French Sales Agents Debate Doing Business With Russia As Country Tops France’s 2023 Int’l Admissions Chart

Russia was the top market in terms of admissions for French cinema last year, cinema export agency Unifrance’s annual international box office report for 2023 revealed on Tuesday.

Given that Russia’s relations with Europe are at their lowest ebb since the end of the Cold War in 1991 as its ongoing war on Ukraine rumbles on, the finding was a surprise.

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Per the data, Russia accounted for 7.09M, or 20% of the overall 37.4M international admissions for French cinema, but generated a smaller gross than Germany.

The Russian figures were driven by feature animation Miraculous: Ladybug and Cat Noir, The Movie, which was released on a record 1,877 screens for a French film and sold 3.53M tickets.

Maïwenn’s Jeanne du Barry, co-starring Johnny Depp, also did well in Russia, selling just over one million tickets.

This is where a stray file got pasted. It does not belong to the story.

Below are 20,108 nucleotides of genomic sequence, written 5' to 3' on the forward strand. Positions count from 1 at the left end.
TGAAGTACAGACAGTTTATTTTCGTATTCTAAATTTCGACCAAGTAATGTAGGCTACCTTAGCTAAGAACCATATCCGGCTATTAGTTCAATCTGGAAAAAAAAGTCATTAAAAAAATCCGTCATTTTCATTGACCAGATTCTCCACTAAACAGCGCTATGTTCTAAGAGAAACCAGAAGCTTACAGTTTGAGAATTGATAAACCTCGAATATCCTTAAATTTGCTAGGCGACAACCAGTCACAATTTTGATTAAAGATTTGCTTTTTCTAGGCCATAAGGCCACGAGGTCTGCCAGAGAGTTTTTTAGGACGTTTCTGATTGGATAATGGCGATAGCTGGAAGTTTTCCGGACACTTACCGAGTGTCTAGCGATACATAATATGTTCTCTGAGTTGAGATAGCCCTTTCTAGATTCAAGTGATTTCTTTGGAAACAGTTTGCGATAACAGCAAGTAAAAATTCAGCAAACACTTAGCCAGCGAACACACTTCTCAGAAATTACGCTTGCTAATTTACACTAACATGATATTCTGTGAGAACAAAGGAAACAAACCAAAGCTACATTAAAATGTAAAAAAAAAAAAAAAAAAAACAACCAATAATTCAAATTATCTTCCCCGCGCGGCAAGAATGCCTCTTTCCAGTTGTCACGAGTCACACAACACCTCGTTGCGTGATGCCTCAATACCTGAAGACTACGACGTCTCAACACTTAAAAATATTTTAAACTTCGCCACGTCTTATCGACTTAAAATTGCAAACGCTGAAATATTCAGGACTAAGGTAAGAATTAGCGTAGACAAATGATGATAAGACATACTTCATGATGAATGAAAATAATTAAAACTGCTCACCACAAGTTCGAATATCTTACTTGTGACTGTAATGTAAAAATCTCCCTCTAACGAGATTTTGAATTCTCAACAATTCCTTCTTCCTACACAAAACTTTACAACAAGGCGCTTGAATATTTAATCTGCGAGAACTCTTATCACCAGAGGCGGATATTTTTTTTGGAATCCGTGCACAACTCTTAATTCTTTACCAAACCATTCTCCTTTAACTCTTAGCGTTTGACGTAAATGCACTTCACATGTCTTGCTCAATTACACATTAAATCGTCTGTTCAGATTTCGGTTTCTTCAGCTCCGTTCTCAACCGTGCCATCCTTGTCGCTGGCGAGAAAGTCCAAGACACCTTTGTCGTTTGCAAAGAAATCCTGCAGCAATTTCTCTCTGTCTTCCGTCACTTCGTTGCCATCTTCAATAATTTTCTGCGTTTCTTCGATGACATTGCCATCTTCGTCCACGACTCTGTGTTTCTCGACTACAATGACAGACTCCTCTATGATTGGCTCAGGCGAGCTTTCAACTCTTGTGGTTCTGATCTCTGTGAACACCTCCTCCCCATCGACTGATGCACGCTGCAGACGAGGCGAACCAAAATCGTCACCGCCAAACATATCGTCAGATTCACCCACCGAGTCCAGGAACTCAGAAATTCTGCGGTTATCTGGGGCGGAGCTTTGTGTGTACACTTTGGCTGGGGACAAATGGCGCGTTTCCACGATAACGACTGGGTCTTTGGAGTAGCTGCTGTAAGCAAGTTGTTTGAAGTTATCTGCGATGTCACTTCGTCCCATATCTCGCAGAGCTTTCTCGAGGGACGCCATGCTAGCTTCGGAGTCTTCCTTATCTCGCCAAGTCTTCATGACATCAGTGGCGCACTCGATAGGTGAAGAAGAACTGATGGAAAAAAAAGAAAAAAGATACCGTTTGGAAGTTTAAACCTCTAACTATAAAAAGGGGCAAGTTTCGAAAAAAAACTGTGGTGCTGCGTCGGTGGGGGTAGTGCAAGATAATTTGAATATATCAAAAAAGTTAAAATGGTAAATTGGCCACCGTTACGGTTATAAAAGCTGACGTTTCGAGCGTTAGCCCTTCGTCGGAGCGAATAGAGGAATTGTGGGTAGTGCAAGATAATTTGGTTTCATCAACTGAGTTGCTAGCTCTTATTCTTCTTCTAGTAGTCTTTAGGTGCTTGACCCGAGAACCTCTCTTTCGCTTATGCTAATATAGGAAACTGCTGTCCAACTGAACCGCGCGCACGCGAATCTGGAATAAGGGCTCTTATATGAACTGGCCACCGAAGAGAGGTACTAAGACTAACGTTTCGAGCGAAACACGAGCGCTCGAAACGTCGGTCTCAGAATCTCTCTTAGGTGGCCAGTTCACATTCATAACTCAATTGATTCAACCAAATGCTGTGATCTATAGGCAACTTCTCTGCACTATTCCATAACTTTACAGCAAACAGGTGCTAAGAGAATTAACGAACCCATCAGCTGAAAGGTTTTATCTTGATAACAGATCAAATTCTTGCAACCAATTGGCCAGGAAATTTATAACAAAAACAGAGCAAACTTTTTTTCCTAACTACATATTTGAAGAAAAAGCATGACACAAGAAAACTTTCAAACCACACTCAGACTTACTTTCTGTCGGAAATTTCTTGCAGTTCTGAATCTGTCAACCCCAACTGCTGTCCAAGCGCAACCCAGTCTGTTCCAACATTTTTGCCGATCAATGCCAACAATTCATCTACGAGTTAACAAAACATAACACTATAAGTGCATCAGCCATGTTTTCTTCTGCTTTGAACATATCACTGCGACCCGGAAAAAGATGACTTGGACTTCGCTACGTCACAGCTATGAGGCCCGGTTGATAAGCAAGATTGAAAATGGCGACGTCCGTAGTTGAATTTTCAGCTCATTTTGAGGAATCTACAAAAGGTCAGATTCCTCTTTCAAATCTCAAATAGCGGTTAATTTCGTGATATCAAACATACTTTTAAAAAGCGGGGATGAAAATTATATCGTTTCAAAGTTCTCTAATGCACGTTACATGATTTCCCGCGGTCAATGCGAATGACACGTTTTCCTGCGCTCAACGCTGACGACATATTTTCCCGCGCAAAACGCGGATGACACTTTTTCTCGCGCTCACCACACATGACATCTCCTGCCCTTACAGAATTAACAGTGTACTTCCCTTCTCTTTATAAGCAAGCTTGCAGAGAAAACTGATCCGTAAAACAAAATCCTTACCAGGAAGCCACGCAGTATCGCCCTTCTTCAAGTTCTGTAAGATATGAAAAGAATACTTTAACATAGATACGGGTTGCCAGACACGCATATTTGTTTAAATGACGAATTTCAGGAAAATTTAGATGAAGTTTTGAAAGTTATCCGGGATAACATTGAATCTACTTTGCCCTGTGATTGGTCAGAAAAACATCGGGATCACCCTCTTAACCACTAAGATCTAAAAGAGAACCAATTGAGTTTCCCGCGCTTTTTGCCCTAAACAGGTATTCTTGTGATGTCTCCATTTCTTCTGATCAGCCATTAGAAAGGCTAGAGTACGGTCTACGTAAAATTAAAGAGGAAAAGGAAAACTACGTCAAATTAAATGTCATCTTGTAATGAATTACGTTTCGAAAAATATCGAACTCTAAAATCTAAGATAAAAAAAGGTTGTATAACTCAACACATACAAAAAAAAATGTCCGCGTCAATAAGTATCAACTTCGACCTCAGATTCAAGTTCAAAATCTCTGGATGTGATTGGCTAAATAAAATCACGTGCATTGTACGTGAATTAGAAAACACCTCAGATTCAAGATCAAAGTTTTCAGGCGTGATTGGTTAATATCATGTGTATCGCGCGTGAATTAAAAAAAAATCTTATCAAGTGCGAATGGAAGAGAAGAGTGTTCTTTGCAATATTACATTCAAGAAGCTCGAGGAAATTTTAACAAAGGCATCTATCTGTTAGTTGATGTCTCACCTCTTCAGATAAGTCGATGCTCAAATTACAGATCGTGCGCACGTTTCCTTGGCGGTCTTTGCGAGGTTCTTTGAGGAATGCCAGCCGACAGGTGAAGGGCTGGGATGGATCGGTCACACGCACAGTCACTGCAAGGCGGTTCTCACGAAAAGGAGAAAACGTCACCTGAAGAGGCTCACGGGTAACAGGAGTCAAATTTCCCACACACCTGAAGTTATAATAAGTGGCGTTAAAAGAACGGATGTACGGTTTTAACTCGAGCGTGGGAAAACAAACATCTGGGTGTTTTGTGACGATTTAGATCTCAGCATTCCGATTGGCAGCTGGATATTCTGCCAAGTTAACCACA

While U.S. Studios are boycotting Russia, European Union sanctions do not include films sales to the territory.

French sales agents addressed Russia’s pole position in a panel after the presentation of the report within the framework of Unifrance’s annual Paris Rendez-vous.

Miraculous producer Anton Soumache, whose company On Entertainment is part of the Mediawan kids and family group, stood by the film’s release in Russia.

He said the deal with Moscow-based distributor Exponenta Film and the country’s main TV channel Rossiya 1 had been done prior to the outbreak of the war in 2022.

“Animation is a long process… Would we have done the deal today? I can’t say,” he told the panel.